Paperless electronic voting machines used throughout the Washington region and much of the country “cannot be made secure,” according to draft recommendations issued this week by a federal agency that advises the U.S. Election Assistance Commission.
NIST says in its report that the lack of a paper trail for each vote “is one of the main reasons behind continued questions about voting system security and diminished public confidence in elections.” The report repeats the contention of the computer security community that “a single programmer could ‘rig’ a major election.”
Fears about rigging have animated critics for years, but there has been no conclusive evidence that such fraud has occurred. Electronic voting systems have had technical problems — including unpredictable screen freezes — leaving voters wondering whether their ballots were properly recorded.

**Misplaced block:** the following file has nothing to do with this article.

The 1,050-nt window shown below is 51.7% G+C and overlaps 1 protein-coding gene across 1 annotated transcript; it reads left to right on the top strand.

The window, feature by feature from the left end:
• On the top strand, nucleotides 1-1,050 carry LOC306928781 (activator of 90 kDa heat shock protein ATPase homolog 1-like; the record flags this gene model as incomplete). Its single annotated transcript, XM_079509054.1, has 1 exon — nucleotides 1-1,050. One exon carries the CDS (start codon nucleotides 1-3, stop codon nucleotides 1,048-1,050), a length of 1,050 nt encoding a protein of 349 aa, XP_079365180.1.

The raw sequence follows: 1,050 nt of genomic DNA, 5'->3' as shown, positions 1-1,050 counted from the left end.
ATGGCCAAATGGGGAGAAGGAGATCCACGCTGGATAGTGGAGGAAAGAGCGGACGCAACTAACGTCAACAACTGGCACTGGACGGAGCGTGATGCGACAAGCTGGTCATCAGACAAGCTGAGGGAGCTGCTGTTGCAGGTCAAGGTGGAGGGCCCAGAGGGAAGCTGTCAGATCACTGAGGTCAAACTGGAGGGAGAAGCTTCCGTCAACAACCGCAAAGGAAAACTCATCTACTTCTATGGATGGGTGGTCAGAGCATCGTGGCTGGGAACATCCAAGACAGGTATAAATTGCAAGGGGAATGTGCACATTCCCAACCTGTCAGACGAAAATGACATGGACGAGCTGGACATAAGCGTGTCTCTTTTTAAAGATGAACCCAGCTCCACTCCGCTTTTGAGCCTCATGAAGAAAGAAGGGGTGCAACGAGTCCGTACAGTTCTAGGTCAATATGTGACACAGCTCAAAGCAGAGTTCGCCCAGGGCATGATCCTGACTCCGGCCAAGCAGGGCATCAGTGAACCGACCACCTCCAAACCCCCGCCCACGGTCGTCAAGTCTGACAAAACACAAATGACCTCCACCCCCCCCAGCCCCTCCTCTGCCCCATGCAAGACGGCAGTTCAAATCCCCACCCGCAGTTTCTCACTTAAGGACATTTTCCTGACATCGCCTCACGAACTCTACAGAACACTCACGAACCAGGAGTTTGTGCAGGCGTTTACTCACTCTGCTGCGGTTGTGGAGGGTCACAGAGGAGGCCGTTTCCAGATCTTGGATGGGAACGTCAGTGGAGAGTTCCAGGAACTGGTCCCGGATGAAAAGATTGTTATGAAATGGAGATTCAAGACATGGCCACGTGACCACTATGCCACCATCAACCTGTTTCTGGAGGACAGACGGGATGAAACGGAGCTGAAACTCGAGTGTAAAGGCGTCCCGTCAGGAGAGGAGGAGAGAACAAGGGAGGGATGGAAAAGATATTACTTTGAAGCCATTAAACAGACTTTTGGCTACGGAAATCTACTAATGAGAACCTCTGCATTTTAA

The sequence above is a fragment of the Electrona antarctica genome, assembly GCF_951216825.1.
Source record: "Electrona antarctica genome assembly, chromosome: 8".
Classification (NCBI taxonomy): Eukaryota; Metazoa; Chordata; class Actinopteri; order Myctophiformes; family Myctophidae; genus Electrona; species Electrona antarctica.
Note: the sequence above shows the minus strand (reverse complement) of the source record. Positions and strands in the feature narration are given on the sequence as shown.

Computer scientists and others have said that the security of electronic voting systems cannot be guaranteed and that election officials should adopt systems that produce a paper record of each vote in case of a recount. The NIST report embraces that critique, introducing the concept of “software independence” in voting systems.
NIST says that voting systems should not rely on a machine’s software to provide a record of the votes cast. Some electronic voting system manufacturers have introduced models that include printers to produce a separate record of each vote — and that can be verified by a voter before leaving the machine — but such paper trails have had their own problems.